HILLSBOROUGH COUNTY, Fla. — On November 8, Hillsborough County voters will have the choice on whether to support funding for countywide transportation improvements by levying a one percent sales tax.
“Hillsborough County has for far too long underfunded our transportation system,” Christina Barker said.
Barker is the Co-Founder of All for Transportation, which is supporting the plan on the ballot in November. Barker said Hillsborough County is going to grow by 700,000 people in the next 30 years.
“This is crucial so that we support the growth that we’re seeing and maintain our quality of life. We’re going to save lives, save time, and save money by voting yes on this plan,” Barker said.
Barker explained this proposal would raise about $340 million in its first year.
Here’s a breakdown of how those funds would be allocated:
- 45% would go directly to HART for things like enhancing bus services and expanding public transit options.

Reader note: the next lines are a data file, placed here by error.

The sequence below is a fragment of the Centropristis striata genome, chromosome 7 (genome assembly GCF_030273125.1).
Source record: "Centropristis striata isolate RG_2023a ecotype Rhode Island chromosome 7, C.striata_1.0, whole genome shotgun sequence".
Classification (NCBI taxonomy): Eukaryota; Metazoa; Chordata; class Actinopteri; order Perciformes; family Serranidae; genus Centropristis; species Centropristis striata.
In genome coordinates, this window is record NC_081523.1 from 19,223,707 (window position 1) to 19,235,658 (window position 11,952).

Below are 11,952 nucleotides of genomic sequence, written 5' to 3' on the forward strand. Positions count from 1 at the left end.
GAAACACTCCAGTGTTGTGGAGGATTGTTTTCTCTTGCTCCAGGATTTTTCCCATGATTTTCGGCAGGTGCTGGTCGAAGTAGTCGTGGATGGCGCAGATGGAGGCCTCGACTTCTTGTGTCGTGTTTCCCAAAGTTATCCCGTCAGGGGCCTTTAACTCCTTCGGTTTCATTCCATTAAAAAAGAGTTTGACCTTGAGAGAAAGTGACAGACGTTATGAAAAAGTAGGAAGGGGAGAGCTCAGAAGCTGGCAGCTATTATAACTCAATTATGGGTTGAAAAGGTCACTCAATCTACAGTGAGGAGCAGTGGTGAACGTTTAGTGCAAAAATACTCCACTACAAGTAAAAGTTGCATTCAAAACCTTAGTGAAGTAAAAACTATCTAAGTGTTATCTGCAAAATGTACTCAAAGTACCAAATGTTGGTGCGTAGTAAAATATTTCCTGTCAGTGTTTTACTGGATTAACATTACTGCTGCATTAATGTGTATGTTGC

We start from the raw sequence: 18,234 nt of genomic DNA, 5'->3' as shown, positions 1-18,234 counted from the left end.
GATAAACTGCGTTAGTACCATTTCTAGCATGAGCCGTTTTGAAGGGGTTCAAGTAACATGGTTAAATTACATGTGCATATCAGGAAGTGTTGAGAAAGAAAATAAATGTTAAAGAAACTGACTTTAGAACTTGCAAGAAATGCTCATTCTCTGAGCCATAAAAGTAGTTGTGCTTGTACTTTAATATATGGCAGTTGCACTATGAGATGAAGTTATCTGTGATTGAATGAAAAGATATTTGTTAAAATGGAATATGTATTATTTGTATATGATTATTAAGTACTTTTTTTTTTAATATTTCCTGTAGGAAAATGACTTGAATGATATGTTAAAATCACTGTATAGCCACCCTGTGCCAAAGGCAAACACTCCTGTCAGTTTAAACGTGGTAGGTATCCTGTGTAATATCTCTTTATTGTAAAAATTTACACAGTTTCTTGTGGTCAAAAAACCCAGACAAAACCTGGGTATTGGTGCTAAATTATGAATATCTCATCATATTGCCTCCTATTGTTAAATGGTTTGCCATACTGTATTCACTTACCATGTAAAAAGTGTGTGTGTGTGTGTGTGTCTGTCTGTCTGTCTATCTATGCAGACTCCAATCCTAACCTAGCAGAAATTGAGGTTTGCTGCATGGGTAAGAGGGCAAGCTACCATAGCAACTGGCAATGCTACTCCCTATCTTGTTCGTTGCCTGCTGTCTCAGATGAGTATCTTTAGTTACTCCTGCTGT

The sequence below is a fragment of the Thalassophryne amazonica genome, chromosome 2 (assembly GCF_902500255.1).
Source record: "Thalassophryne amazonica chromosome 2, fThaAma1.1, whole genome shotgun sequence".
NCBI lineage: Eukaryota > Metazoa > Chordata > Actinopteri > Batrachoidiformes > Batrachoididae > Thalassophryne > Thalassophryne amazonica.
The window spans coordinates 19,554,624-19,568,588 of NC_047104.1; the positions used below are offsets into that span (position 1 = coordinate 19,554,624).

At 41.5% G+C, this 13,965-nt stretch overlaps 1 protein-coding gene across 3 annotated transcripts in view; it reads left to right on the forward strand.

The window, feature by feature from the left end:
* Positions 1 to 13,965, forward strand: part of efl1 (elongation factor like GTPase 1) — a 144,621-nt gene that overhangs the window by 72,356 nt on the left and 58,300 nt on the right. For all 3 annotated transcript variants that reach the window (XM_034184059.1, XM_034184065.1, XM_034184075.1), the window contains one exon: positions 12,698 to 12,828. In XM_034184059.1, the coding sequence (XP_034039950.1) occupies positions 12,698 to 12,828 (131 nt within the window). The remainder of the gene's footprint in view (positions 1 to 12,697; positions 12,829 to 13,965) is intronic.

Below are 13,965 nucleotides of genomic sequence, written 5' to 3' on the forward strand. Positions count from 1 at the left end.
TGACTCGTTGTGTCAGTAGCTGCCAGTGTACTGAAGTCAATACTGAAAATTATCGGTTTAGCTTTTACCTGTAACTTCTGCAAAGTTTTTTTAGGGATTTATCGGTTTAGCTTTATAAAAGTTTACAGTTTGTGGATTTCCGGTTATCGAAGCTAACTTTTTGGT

- 54.5% would be divided among Hillsborough County, Tampa, Temple Terrace and Plant City based on their relative populations, with projects that improve, repair and maintain existing roads and bridges, including fixing potholes, congestion reduction and safety improvements among funding priorities.
- The final 0.5% would be used for planning and development purposes.
“The problem’s gotten worse, so it’s even more important now than it was in 2018,” Barker said.
If the plan sounds familiar, that’s because it’s nearly identical to what was asked of Hillsborough County voters in 2018. That measure passed, but the State Supreme Court later struck down the tax.
About half a billion dollars now sits in limbo as the final say on how it can be used is in the hands of state leaders.
“I know there are other ways to do it,” Dr. James Davison said.
Davison is with No Tax for Tracks and Fix Our Roads First. He said it’s not that they’re against transportation, but they don’t agree the tax is needed right now.
“We want the roads fixed, we want some increase in the bus operations, and we have provided a plan that does that without raising taxes,” Davison said.
Part of Davison’s alternate solution would be to use existing historic revenues instead, including the ad valorem tax.